How do nutrition assistance programs, the location of stores and the types of food they sell, and other aspects of the built environment affect diet, nutrition, and food security? A new 2-year research initiative by the National Bureau of Economic Research (NBER) will investigate these questions.
Periodically, the National Collaborative on Childhood Obesity Research (NCCOR) will share examples of how members’ research is being applied for a variety of impacts. Today, our focus is on several U.S. Department of Agriculture (USDA) initiatives at the Food and Nutrition Service (FNS). Here are three brief examples.
Oct. 17, 2014, U.S. Department of Agriculture
On Oct. 17 the U.S. Department of Agriculture (USDA) awarded $4 million in grants to establish four regional centers of excellence for research on nutrition education and obesity prevention, as well as a coordinating center, which will develop and test innovative nutrition education and obesity prevention interventions for underserved, low-income families.
“Nearly one in three children today is overweight or obese, and nutrition promotion strategies, including education, public policies, health systems, and environmental changes, are the key to reversing this trend,” said Sonny Ramaswamy, Ph.D., National Institute of Food and Agriculture (NIFA) director. “These grants provide the opportunity to improve the health of our next generation and ensure that all children have access to the tools they need to improve their nutrition and physical fitness.” Continue reading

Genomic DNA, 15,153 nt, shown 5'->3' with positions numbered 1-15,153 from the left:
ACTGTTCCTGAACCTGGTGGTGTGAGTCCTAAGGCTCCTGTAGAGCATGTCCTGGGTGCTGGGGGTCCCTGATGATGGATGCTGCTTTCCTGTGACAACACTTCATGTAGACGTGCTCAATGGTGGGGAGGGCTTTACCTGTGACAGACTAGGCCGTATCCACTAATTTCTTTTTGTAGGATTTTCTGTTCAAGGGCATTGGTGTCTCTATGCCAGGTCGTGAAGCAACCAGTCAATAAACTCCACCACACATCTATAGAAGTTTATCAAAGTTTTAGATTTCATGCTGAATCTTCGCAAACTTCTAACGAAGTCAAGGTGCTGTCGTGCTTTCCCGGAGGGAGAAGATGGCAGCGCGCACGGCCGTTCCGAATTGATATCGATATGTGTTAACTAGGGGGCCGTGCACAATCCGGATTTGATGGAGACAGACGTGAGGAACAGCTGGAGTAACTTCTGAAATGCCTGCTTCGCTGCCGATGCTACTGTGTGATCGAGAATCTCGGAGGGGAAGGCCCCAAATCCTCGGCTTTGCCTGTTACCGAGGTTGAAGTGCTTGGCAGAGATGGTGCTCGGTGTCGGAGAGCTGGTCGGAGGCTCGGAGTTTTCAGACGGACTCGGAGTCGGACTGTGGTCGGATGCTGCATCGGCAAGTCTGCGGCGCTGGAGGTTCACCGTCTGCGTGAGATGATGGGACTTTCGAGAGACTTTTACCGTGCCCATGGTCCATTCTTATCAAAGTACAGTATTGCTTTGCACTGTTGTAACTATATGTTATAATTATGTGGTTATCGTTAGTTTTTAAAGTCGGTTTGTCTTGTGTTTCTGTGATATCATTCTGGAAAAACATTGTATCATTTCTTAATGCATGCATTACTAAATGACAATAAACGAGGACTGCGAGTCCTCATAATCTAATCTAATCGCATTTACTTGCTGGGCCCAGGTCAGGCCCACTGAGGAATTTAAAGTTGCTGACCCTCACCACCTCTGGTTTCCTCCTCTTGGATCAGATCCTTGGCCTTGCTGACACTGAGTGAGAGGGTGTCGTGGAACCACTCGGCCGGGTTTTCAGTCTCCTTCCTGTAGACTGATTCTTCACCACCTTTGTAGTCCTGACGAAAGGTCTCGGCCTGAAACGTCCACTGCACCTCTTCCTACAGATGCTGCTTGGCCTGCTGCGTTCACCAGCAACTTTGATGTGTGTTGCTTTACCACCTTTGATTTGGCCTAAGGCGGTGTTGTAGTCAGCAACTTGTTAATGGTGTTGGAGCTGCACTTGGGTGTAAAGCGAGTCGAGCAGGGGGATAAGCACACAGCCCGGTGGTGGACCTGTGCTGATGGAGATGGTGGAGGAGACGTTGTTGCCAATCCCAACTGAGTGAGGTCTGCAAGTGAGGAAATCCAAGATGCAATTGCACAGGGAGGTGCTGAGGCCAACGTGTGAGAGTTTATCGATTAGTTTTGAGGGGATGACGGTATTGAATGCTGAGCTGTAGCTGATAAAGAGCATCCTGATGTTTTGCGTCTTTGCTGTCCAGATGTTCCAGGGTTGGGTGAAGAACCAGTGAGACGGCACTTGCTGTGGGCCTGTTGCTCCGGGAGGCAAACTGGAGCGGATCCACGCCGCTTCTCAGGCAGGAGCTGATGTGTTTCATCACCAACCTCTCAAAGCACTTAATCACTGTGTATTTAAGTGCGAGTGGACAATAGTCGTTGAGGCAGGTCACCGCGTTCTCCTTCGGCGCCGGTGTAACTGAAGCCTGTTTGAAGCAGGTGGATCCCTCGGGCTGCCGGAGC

June 25, 2013, USDA Blog
Research shows that students with healthful eating patterns tend to do better in school, and it’s important that children begin learning about food and nutrition when they’re young. In support of that goal, the U.S. Department of Agriculture’s Food and Nutrition Service (FNS) recently released three, free sets of curriculum educators can use to empower children to make healthful food choices and develop an awareness of how fruits and vegetables are grown.
“The Great Garden Detective Adventure” curriculum forthird and fourth grades includes 11 lessons, bulletin board materials, veggie dice, fruit and vegetable flash cards, and 10 issues of Garden Detective News for parents/caregivers. Kids will discover what fruits and vegetables are sweetest, crunchiest, and juiciest through investigations and fun experiences connecting the school garden to the classroom, school cafeteria, and home. Continue reading